WordWatch roundup: comprise, blonde, diplodocus, and horror vacui
This series investigates changes in lookups for words and their meanings across OxfordDictionaries.com. The graphs are based on website data collected over a four-week period, and the accompanying commentary explores how news and other current events have influenced these word trends and sudden peaks in interest.
The big news in the language world in the past weeks has been the story of Wikipedia editor Bryan Henderson, who has single-handedly been waging a battle against the construction ‘comprised of’ in the English language. To date, Henderson has ‘fixed’ somewhere around 50,000 instances of this usage across Wikipedia. He claims that the usage represents a confusion of comprise with similar verb compose, and advocates finding alternative phrasing.
The verb ‘comprise’ is typically used to establish a relationship between a whole and its parts, as in this example: ‘The house [whole] comprises seven rooms [parts].’ The verb ‘compose’, although it typically follows a similar pattern, is usually seen or heard in the passive voice, as in this example: ‘The sample [whole] is composed of mostly teenagers [parts].’ Thanks to this passive construction with compose, a similar construction of is comprised of has arisen, as in ‘The sample is comprised of teenagers.’ This construction, it turns out, is nothing new, and has been around in English for several centuries.
The usage note for the entry on comprise on OxfordDictionaries.com observes,
Comprise primarily means ‘consist of,’ as in the country comprises twenty states. It can also mean ‘constitute or make up a whole,’ as in this single breed comprises 50 percent of the Swiss cattle population. When this sense is used in the passive (as in ‘the country is comprised of twenty states’), it is more or less synonymous with the first sense (‘the country comprises twenty states’). This usage is part of standard English, but the construction comprise of, as in the property comprises of bedroom, bathroom, and kitchen, is regarded as incorrect.’
So although many people use is comprised of, if you are writing formally, it is worth checking editorial guidelines for the preferred usage.
One possible reason behind the sudden interest in blonde in the past couple weeks may be the recent hair color change made by reality TV star Kylie Jenner, who went from a black and teal haircut to blonde as reported by a number of news sources on 3 February. A more probable explanation is a discussion thread on Reddit addressing the question of why English has two interchangeable versions of the word – blond and blonde.
The usage note on the OxfordDictionaries.com entry notes,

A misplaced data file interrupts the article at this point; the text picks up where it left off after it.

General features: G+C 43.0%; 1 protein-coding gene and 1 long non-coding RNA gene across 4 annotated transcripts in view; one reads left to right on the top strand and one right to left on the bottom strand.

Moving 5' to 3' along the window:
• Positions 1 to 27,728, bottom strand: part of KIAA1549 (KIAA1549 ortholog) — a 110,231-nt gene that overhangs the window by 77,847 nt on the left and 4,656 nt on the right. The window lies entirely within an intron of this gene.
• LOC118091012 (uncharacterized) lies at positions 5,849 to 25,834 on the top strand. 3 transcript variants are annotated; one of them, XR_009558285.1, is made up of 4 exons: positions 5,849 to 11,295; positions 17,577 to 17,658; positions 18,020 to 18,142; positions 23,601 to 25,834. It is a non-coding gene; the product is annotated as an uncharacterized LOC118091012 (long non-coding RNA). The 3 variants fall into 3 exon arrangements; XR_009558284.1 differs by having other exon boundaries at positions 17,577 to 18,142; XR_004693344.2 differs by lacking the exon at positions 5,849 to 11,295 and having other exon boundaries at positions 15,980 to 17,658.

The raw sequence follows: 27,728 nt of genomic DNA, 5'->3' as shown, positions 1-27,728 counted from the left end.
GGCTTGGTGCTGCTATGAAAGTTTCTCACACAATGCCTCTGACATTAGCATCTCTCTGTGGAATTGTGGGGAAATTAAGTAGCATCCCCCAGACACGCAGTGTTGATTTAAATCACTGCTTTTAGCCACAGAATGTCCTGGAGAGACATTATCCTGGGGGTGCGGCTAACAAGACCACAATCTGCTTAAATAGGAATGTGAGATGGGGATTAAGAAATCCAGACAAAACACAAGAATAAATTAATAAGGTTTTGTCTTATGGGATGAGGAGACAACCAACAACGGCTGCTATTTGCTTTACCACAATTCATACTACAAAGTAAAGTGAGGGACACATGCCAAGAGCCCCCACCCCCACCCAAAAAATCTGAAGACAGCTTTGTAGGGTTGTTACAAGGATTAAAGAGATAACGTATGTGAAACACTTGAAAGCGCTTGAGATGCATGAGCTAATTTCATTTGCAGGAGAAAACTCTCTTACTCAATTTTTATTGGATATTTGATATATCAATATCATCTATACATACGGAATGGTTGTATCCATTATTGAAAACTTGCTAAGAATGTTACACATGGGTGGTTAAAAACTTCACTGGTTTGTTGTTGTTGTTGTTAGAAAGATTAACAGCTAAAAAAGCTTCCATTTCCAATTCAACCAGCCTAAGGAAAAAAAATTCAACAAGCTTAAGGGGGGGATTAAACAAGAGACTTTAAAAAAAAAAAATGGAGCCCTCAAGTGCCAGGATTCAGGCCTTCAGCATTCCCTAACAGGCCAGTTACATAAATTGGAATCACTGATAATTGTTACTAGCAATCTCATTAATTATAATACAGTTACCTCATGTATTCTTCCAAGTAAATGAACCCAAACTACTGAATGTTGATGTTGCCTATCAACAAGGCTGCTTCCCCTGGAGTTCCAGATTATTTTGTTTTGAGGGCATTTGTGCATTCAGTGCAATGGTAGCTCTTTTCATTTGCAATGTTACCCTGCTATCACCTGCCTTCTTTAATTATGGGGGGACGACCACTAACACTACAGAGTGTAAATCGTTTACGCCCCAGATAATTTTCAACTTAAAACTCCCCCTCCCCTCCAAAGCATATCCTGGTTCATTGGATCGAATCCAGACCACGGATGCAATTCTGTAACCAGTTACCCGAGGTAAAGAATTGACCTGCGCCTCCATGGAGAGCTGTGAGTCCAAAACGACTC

The spellings blonde and blond correspond to the feminine and masculine forms in French. Although the distinction is often retained in Britain, American usage since the 1970s has generally preferred the gender-neutral blond. The adjective blonde may still refer to a woman’s (but not a man’s) hair color, although use of the noun risks offense (‘see that blonde over there?’): the offense arises from the fact that the color of hair is not the person. The adjective applied to inanimate objects (such as wood or beer) is typically spelled ‘blond’.
The big news in the British museum world recently was that ‘Dippy the Diplodocus’ – the massive skeleton that greeted visitors in the central hall of the museum – will be replaced in the coming months by the skeleton of a blue whale. The announcement brought on lots of discussion in the UK media, including social media polls on whether people preferred Dippy, a herbivorous dinosaur of the late Jurassic period with a long, slender neck and tail, to the blue whale.”
Anyone out there arguing that the diplodocus skeleton is integral to the structure of the museum experience might be deemed at least partly correct if one were to take a closer look at the dino’s etymology. The name Diplodocus comes from the Greek words ‘double’ (διπλόος) and ‘beam’ (δοκός), so named for the dinosaur’s long neck and tail. Diplodocus, however, is just the genus name for the dinosaur; thanks to the discovery of a near-full skeleton, the public is most familiar with the species Diplodocus carnegii, which is named after Andrew Carnegie and is the species that ‘Dippy’ actually belongs to.
horror vacui, phrase
This Latin phrase is not as old as it may look – it actually dates from the mid-19th century. Meaning ‘a fear or dislike of leaving empty spaces,’ horror vacui is often used in an artistic context, referring to ‘white space’ in an artistic composition. A recent post on the website ArtSlant, however, deployed the phrase in a slightly different context, observing, ‘Our actions and conversations don’t take place in a vaccum [sic]—indeed, the horror vacui of the internet is effectively the opposite of a vacuum.’